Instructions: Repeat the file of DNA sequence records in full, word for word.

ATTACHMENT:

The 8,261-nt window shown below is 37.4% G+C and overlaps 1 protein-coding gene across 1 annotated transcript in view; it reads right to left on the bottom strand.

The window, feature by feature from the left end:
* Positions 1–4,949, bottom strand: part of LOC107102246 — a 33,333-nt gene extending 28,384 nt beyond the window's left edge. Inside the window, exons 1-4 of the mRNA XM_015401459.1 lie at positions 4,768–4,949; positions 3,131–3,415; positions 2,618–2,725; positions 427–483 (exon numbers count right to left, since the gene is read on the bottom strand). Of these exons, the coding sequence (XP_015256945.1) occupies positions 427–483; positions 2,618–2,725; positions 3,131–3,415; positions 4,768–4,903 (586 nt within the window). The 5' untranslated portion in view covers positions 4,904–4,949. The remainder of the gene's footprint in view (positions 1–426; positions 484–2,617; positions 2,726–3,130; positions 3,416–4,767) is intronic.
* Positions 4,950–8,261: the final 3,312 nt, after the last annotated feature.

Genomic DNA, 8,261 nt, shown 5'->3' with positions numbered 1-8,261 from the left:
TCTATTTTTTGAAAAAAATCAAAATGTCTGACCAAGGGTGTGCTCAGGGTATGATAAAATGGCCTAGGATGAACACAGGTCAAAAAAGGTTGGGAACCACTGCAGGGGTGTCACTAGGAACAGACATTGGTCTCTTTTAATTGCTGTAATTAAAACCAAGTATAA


The 8,261-nt window shown below is 37.4% G+C and overlaps 1 protein-coding gene across 1 annotated transcript in view; it reads right to left on the bottom strand.

The window, feature by feature from the left end:
* Positions 1–4,949, bottom strand: part of LOC107102246 — a 33,333-nt gene extending 28,384 nt beyond the window's left edge. Inside the window, exons 1-4 of the mRNA XM_015401459.1 lie at positions 4,768–4,949; positions 3,131–3,415; positions 2,618–2,725; positions 427–483 (exon numbers count right to left, since the gene is read on the bottom strand). Of these exons, the coding sequence (XP_015256945.1) occupies positions 427–483; positions 2,618–2,725; positions 3,131–3,415; positions 4,768–4,903 (586 nt within the window). The 5' untranslated portion in view covers positions 4,904–4,949. The remainder of the gene's footprint in view (positions 1–426; positions 484–2,617; positions 2,726–3,130; positions 3,416–4,767) is intronic.
* Positions 4,950–8,261: the final 3,312 nt, after the last annotated feature.

Genomic DNA, 8,261 nt, shown 5'->3' with positions numbered 1-8,261 from the left:
TCTATTTTTTGAAAAAAATCAAAATGTCTGACCAAGGGTGTGCTCAGGGTATGATAAAATGGCCTAGGATGAACACAGGTCAAAAAAGGTTGGGAACCACTGCAGGGGTGTCACTAGGAACAGACATTGGTCTCTTTTAATTGCTGTAATTAAAACCAAGTATAA